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Mon, Oct 20, 2014 12:49 AM

Accessible Emoji/Emoticon Labels for visually-impaired users of the message boards?

In a reply in the "Old Smileys Are Back" thread on the IMDb Information board, "Purk" mentioned an accessibility issue experienced by visually-impaired users who use "screen-reader" software (which uses speech synthesis to speak the text and describe the contents of a page):

The apparent problem is that most screen-reader software may not speak the names of emoji or emoticons where they appear in posted messages.

(The same is true of the emoji/emoticon "menu". But I assume that it might be more difficult to provide screen-reader accessibility for the "menu" in its current design. That could be a matter for future discussion. For now, I'll only ask IMDb to consider providing screen-reader accessibility for emoji/emoticons in the content of posted messages.)

Here's one suggestion for a simple experimental partial workaround (not a complete solution):

Could IMDb set the "aria-label" attribute to the name of the emoticon or emoji (in exactly the same way that IMDb currently sets the "title" attribute) on a containing HTML span element?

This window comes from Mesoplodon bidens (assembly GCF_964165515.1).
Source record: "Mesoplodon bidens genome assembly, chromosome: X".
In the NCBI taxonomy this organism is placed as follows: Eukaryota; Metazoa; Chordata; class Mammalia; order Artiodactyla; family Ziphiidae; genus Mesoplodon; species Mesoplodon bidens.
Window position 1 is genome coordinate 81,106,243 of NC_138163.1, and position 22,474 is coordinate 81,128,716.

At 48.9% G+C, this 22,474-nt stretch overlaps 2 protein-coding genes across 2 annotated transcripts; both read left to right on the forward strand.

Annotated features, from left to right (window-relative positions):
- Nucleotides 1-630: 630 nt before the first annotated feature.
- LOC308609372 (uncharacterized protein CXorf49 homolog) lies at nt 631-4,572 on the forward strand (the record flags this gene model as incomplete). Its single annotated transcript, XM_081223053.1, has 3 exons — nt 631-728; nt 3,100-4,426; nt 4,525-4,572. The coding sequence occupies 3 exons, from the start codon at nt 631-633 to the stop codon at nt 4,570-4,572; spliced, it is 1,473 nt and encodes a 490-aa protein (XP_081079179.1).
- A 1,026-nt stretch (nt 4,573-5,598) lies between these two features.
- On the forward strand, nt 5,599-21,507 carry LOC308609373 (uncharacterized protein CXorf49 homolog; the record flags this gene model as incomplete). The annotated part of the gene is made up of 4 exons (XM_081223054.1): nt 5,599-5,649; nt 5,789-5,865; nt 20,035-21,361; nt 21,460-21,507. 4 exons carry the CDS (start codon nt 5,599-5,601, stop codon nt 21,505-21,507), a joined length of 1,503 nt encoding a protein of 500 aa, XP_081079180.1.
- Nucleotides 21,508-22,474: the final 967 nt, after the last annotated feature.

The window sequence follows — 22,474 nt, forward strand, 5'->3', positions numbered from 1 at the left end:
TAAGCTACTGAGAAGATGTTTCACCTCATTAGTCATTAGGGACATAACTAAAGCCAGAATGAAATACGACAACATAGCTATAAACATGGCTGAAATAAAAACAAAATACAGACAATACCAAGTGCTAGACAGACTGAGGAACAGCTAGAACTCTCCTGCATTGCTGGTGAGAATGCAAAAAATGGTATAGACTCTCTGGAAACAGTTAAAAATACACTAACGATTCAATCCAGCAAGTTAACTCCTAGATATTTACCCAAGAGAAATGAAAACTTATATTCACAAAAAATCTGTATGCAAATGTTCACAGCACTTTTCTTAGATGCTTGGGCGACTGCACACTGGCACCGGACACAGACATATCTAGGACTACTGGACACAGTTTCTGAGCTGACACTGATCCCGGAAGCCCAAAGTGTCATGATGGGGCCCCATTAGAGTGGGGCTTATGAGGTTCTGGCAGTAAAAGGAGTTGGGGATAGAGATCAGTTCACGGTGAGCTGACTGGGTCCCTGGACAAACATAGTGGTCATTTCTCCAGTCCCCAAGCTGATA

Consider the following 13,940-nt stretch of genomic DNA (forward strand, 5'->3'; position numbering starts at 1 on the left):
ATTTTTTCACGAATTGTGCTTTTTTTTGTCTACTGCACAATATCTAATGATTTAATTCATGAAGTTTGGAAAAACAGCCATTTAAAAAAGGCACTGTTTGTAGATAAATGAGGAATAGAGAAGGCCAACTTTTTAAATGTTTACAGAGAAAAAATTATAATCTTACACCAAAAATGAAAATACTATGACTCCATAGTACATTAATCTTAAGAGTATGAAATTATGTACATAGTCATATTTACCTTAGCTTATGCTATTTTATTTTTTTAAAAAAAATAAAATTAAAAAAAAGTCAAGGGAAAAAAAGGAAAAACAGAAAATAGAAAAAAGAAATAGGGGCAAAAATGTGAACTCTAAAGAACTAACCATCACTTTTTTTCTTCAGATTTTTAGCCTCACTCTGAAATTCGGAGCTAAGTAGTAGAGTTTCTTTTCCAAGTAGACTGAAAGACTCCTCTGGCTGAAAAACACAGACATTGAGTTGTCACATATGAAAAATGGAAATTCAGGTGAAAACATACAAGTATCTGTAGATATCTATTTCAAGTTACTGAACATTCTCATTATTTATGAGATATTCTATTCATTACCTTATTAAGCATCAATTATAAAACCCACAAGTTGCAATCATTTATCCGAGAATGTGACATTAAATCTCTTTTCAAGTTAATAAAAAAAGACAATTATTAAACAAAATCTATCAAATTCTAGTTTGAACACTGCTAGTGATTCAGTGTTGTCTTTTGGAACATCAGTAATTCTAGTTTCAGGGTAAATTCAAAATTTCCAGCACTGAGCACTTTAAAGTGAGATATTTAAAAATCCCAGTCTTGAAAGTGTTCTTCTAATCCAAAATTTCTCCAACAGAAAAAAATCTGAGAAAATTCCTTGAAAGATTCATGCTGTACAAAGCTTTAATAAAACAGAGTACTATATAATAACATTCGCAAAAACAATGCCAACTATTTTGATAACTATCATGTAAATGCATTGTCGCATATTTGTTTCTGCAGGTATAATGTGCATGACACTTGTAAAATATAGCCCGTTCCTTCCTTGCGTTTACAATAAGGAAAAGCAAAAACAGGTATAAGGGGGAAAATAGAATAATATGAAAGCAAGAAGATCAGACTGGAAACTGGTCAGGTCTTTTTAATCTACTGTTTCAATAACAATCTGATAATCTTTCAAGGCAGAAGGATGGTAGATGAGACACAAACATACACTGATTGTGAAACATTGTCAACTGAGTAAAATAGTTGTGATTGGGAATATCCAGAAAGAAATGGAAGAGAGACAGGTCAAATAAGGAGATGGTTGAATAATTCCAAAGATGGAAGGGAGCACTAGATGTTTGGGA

I've just tried a quick test. I think the suggested use of the "aria-label" attribute might allow an emoticon or emoji's label to be spoken by the current version of the free "NVDA" screen-reader for Windows (

Unfortunately, that simple workaround currently might not work with some other screen-readers, such as the other one I briefly tested in Windows, "JAWS".

Some other known workarounds are unfortunately not so simple.
One controversial approach would involve creating additional elements containing label text intended for screen-readers, and using CSS trickery to conceal those elements visually (e.g., variations of the "off-screen" technique or the "clip" technique). This might have a chance to work with various screen-readers. Unfortunately, such methods can be cumbersome, requiring careful implementation and thorough testing to reduce risks of browser-dependent issues etc....

I'm not an expert on accessibility techniques, and I'm not up on the latest discussions about them. There may be other possible solutions that I don't know about.

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